2. The method according to claim 1 further including the step of compressing the pre-heat air/fuel mixture in a compressor, whereby the catalytic combustor receives the pre-heat air/fuel mixture in a compressed state.
3. The method according to claim 2 further including the step of transmitting energy from the turbine to drive the compressor.
4. The method according to claim 1 wherein the pre-heat air/fuel mixture contains oxygen and gaseous hydrogen.
5. The method according to claim 4 wherein the pre-heat air/fuel mixture further contains carbon monoxide.
6. The method according to claim 5, wherein step C includes the step of reforming natural gas to produce the pre-heat fuel containing hydrogen and the carbon monoxide.
7. The method according to claim 6 wherein the reforming step comprises burning natural gas in a reformer in the presence of insufficient oxygen for complete combustion.
8. The method according to claim 1 wherein the pre-heat air/fuel mixture contains oxygen and gaseous hydrogen.
9. The method according to claim 4 wherein the pre-heat air/fuel mixture further contains carbon monoxide.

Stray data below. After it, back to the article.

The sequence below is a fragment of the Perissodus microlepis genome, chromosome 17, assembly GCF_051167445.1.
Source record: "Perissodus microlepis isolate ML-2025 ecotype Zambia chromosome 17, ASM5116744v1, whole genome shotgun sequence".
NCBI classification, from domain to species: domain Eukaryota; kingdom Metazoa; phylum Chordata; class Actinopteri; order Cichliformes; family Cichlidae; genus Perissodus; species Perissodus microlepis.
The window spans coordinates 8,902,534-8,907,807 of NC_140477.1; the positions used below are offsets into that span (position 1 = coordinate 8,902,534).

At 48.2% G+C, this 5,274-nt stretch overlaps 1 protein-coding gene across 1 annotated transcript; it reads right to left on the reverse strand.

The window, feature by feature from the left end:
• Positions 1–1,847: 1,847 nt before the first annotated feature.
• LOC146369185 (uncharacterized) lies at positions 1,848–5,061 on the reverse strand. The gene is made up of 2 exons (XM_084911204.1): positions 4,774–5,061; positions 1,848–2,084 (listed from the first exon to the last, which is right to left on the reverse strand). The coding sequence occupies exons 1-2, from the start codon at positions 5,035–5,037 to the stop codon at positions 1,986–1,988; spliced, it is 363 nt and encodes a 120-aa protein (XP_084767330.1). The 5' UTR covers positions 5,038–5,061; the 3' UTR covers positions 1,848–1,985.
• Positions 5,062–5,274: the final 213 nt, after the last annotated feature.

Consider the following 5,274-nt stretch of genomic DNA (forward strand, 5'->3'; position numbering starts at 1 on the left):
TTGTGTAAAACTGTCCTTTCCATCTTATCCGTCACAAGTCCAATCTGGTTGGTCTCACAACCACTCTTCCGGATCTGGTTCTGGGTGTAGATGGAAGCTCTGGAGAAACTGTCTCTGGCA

10. The method according to claim 9 wherein step C includes the step of reforming liquid fuel to produce the gaseous hydrogen and the carbon monoxide.
11. The method according to claim 10 wherein the reforming step comprises combusting a pressurized liquid in the presence of insufficient oxygen for producing complete combustion.
12. The method according to claim 1 wherein the turbine is mounted on a common shaft with a compressor, the pre-heat air/fuel mixture introduced at a location downstream of the compressor.
13. The method according to claim 12 wherein a heat exchanger is situated between the compressor and the catalytic combustor, the heat exchanger including a cold side having an inlet connected to the compressor, and an outlet connected to the catalytic combustor, the heat exchanger further including a hot side having an inlet for receiving turbine exhaust gases, the pressurized hydrogen and carbon monoxide being introduced downstream of the heat exchanger.
14. An energy producing apparatus comprising:
a compressor side for compressing an air/fuel mixture;
a turbine side for driving the compressor side;
a source of steady-state fuel connected to an inlet of a compressor of the compressor side, the steady-state fuel when mixed with air having a first light-off temperature;